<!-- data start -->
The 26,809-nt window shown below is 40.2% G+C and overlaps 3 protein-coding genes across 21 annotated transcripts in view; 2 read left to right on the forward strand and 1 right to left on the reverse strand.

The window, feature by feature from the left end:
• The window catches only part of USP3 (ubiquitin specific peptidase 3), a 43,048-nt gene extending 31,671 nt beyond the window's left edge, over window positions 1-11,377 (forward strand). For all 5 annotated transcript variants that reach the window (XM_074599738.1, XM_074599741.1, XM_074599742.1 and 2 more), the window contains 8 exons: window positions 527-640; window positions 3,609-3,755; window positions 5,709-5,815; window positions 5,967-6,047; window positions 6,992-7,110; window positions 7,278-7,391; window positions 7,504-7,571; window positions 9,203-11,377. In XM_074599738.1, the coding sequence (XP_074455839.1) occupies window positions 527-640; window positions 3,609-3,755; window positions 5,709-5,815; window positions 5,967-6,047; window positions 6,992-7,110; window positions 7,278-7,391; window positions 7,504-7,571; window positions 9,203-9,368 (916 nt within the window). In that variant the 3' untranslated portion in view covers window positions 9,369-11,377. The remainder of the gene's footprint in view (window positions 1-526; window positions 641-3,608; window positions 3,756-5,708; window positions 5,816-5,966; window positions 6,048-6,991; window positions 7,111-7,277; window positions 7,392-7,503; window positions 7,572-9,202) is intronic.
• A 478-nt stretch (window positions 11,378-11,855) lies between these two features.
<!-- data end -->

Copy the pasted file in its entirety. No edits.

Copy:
The 26,809-nt window shown below is 40.2% G+C and overlaps 3 protein-coding genes across 21 annotated transcripts in view; 2 read left to right on the forward strand and 1 right to left on the reverse strand.

The window, feature by feature from the left end:
• The window catches only part of USP3 (ubiquitin specific peptidase 3), a 43,048-nt gene extending 31,671 nt beyond the window's left edge, over window positions 1-11,377 (forward strand). For all 5 annotated transcript variants that reach the window (XM_074599738.1, XM_074599741.1, XM_074599742.1 and 2 more), the window contains 8 exons: window positions 527-640; window positions 3,609-3,755; window positions 5,709-5,815; window positions 5,967-6,047; window positions 6,992-7,110; window positions 7,278-7,391; window positions 7,504-7,571; window positions 9,203-11,377. In XM_074599738.1, the coding sequence (XP_074455839.1) occupies window positions 527-640; window positions 3,609-3,755; window positions 5,709-5,815; window positions 5,967-6,047; window positions 6,992-7,110; window positions 7,278-7,391; window positions 7,504-7,571; window positions 9,203-9,368 (916 nt within the window). In that variant the 3' untranslated portion in view covers window positions 9,369-11,377. The remainder of the gene's footprint in view (window positions 1-526; window positions 641-3,608; window positions 3,756-5,708; window positions 5,816-5,966; window positions 6,048-6,991; window positions 7,111-7,277; window positions 7,392-7,503; window positions 7,572-9,202) is intronic.
• A 478-nt stretch (window positions 11,378-11,855) lies between these two features.